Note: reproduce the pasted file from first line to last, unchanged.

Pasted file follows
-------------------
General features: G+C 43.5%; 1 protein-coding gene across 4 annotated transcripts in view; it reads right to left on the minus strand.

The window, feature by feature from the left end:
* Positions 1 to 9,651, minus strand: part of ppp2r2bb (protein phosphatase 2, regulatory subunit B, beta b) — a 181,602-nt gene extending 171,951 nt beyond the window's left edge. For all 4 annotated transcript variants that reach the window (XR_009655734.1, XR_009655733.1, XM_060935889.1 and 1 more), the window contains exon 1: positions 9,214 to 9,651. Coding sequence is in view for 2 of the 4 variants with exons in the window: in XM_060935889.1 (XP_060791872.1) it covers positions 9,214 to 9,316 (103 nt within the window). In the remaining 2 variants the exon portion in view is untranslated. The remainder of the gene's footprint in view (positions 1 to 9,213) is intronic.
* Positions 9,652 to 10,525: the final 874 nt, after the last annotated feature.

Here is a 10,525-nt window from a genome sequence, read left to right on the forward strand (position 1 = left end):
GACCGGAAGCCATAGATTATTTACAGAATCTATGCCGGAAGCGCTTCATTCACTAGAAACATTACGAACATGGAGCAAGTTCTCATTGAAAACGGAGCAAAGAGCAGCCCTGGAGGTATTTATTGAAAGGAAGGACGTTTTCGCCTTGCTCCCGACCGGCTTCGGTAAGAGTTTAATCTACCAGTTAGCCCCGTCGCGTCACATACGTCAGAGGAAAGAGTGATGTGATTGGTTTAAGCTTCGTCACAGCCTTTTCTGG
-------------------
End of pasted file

General features: G+C 43.5%; 1 protein-coding gene across 4 annotated transcripts in view; it reads right to left on the minus strand.

The window, feature by feature from the left end:
* Positions 1 to 9,651, minus strand: part of ppp2r2bb (protein phosphatase 2, regulatory subunit B, beta b) — a 181,602-nt gene extending 171,951 nt beyond the window's left edge. For all 4 annotated transcript variants that reach the window (XR_009655734.1, XR_009655733.1, XM_060935889.1 and 1 more), the window contains exon 1: positions 9,214 to 9,651. Coding sequence is in view for 2 of the 4 variants with exons in the window: in XM_060935889.1 (XP_060791872.1) it covers positions 9,214 to 9,316 (103 nt within the window). In the remaining 2 variants the exon portion in view is untranslated. The remainder of the gene's footprint in view (positions 1 to 9,213) is intronic.
* Positions 9,652 to 10,525: the final 874 nt, after the last annotated feature.

Here is a 10,525-nt window from a genome sequence, read left to right on the forward strand (position 1 = left end):
GACCGGAAGCCATAGATTATTTACAGAATCTATGCCGGAAGCGCTTCATTCACTAGAAACATTACGAACATGGAGCAAGTTCTCATTGAAAACGGAGCAAAGAGCAGCCCTGGAGGTATTTATTGAAAGGAAGGACGTTTTCGCCTTGCTCCCGACCGGCTTCGGTAAGAGTTTAATCTACCAGTTAGCCCCGTCGCGTCACATACGTCAGAGGAAAGAGTGATGTGATTGGTTTAAGCTTCGTCACAGCCTTTTCTGG